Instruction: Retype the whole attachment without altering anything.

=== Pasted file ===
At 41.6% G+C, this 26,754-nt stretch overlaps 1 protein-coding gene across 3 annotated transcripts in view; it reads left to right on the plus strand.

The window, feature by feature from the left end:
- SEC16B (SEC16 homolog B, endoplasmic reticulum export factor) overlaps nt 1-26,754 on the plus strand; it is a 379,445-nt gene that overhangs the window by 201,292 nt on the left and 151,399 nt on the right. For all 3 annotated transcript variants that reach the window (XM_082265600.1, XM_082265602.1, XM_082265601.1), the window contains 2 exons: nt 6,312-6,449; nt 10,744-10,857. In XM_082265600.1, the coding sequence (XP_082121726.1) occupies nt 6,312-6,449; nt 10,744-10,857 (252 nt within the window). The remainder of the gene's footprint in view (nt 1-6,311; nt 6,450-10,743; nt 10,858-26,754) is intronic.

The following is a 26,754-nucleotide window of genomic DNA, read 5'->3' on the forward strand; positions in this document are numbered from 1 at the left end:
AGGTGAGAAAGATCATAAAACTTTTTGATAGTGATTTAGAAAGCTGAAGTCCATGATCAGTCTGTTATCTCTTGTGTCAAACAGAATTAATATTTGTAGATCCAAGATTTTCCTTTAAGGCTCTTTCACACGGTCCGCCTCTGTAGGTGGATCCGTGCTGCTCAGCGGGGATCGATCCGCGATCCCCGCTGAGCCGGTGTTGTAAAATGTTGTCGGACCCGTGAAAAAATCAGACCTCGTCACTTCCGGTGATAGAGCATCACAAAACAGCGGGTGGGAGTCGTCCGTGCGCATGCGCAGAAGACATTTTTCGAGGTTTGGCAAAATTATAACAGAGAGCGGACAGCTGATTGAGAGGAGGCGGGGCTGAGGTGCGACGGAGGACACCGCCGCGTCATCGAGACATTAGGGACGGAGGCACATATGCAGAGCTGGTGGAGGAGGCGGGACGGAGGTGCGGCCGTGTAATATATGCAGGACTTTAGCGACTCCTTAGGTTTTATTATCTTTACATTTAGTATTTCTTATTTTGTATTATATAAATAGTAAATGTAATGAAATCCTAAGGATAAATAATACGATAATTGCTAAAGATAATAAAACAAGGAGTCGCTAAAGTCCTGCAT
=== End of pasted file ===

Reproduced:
At 41.6% G+C, this 26,754-nt stretch overlaps 1 protein-coding gene across 3 annotated transcripts in view; it reads left to right on the plus strand.

The window, feature by feature from the left end:
- SEC16B (SEC16 homolog B, endoplasmic reticulum export factor) overlaps nt 1-26,754 on the plus strand; it is a 379,445-nt gene that overhangs the window by 201,292 nt on the left and 151,399 nt on the right. For all 3 annotated transcript variants that reach the window (XM_082265600.1, XM_082265602.1, XM_082265601.1), the window contains 2 exons: nt 6,312-6,449; nt 10,744-10,857. In XM_082265600.1, the coding sequence (XP_082121726.1) occupies nt 6,312-6,449; nt 10,744-10,857 (252 nt within the window). The remainder of the gene's footprint in view (nt 1-6,311; nt 6,450-10,743; nt 10,858-26,754) is intronic.

The following is a 26,754-nucleotide window of genomic DNA, read 5'->3' on the forward strand; positions in this document are numbered from 1 at the left end:
AGGTGAGAAAGATCATAAAACTTTTTGATAGTGATTTAGAAAGCTGAAGTCCATGATCAGTCTGTTATCTCTTGTGTCAAACAGAATTAATATTTGTAGATCCAAGATTTTCCTTTAAGGCTCTTTCACACGGTCCGCCTCTGTAGGTGGATCCGTGCTGCTCAGCGGGGATCGATCCGCGATCCCCGCTGAGCCGGTGTTGTAAAATGTTGTCGGACCCGTGAAAAAATCAGACCTCGTCACTTCCGGTGATAGAGCATCACAAAACAGCGGGTGGGAGTCGTCCGTGCGCATGCGCAGAAGACATTTTTCGAGGTTTGGCAAAATTATAACAGAGAGCGGACAGCTGATTGAGAGGAGGCGGGGCTGAGGTGCGACGGAGGACACCGCCGCGTCATCGAGACATTAGGGACGGAGGCACATATGCAGAGCTGGTGGAGGAGGCGGGACGGAGGTGCGGCCGTGTAATATATGCAGGACTTTAGCGACTCCTTAGGTTTTATTATCTTTACATTTAGTATTTCTTATTTTGTATTATATAAATAGTAAATGTAATGAAATCCTAAGGATAAATAATACGATAATTGCTAAAGATAATAAAACAAGGAGTCGCTAAAGTCCTGCAT